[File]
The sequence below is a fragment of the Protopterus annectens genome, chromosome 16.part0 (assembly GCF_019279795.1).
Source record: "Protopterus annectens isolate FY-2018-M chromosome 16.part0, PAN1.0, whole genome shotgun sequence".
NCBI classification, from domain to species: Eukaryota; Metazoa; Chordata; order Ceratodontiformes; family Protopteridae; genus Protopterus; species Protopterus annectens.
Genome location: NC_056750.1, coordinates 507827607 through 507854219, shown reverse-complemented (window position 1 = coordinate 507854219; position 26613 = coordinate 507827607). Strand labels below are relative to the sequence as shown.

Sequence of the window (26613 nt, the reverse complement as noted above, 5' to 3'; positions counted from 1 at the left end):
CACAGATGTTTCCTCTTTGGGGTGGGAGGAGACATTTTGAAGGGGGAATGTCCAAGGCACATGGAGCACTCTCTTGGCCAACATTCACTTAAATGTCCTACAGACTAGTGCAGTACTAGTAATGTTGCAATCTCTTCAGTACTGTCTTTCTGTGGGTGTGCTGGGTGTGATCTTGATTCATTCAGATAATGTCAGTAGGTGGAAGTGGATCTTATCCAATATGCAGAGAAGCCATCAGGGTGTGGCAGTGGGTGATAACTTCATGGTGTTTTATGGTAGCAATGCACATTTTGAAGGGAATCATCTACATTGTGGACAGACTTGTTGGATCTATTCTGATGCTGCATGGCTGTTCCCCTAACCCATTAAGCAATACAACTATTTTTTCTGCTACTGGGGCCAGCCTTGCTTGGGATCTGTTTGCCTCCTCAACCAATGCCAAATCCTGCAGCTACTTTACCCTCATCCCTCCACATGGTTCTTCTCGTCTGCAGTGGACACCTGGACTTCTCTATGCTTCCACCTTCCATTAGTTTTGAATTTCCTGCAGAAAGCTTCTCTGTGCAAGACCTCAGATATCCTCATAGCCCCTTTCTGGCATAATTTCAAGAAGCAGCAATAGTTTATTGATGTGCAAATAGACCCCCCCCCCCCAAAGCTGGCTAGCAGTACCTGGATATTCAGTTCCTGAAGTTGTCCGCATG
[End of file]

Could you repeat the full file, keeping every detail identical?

The sequence below is a fragment of the Protopterus annectens genome, chromosome 16.part0 (assembly GCF_019279795.1).
Source record: "Protopterus annectens isolate FY-2018-M chromosome 16.part0, PAN1.0, whole genome shotgun sequence".
NCBI classification, from domain to species: Eukaryota; Metazoa; Chordata; order Ceratodontiformes; family Protopteridae; genus Protopterus; species Protopterus annectens.
Genome location: NC_056750.1, coordinates 507827607 through 507854219, shown reverse-complemented (window position 1 = coordinate 507854219; position 26613 = coordinate 507827607). Strand labels below are relative to the sequence as shown.

Sequence of the window (26613 nt, the reverse complement as noted above, 5' to 3'; positions counted from 1 at the left end):
CACAGATGTTTCCTCTTTGGGGTGGGAGGAGACATTTTGAAGGGGGAATGTCCAAGGCACATGGAGCACTCTCTTGGCCAACATTCACTTAAATGTCCTACAGACTAGTGCAGTACTAGTAATGTTGCAATCTCTTCAGTACTGTCTTTCTGTGGGTGTGCTGGGTGTGATCTTGATTCATTCAGATAATGTCAGTAGGTGGAAGTGGATCTTATCCAATATGCAGAGAAGCCATCAGGGTGTGGCAGTGGGTGATAACTTCATGGTGTTTTATGGTAGCAATGCACATTTTGAAGGGAATCATCTACATTGTGGACAGACTTGTTGGATCTATTCTGATGCTGCATGGCTGTTCCCCTAACCCATTAAGCAATACAACTATTTTTTCTGCTACTGGGGCCAGCCTTGCTTGGGATCTGTTTGCCTCCTCAACCAATGCCAAATCCTGCAGCTACTTTACCCTCATCCCTCCACATGGTTCTTCTCGTCTGCAGTGGACACCTGGACTTCTCTATGCTTCCACCTTCCATTAGTTTTGAATTTCCTGCAGAAAGCTTCTCTGTGCAAGACCTCAGATATCCTCATAGCCCCTTTCTGGCATAATTTCAAGAAGCAGCAATAGTTTATTGATGTGCAAATAGACCCCCCCCCCCCAAAGCTGGCTAGCAGTACCTGGATATTCAGTTCCTGAAGTTGTCCGCATG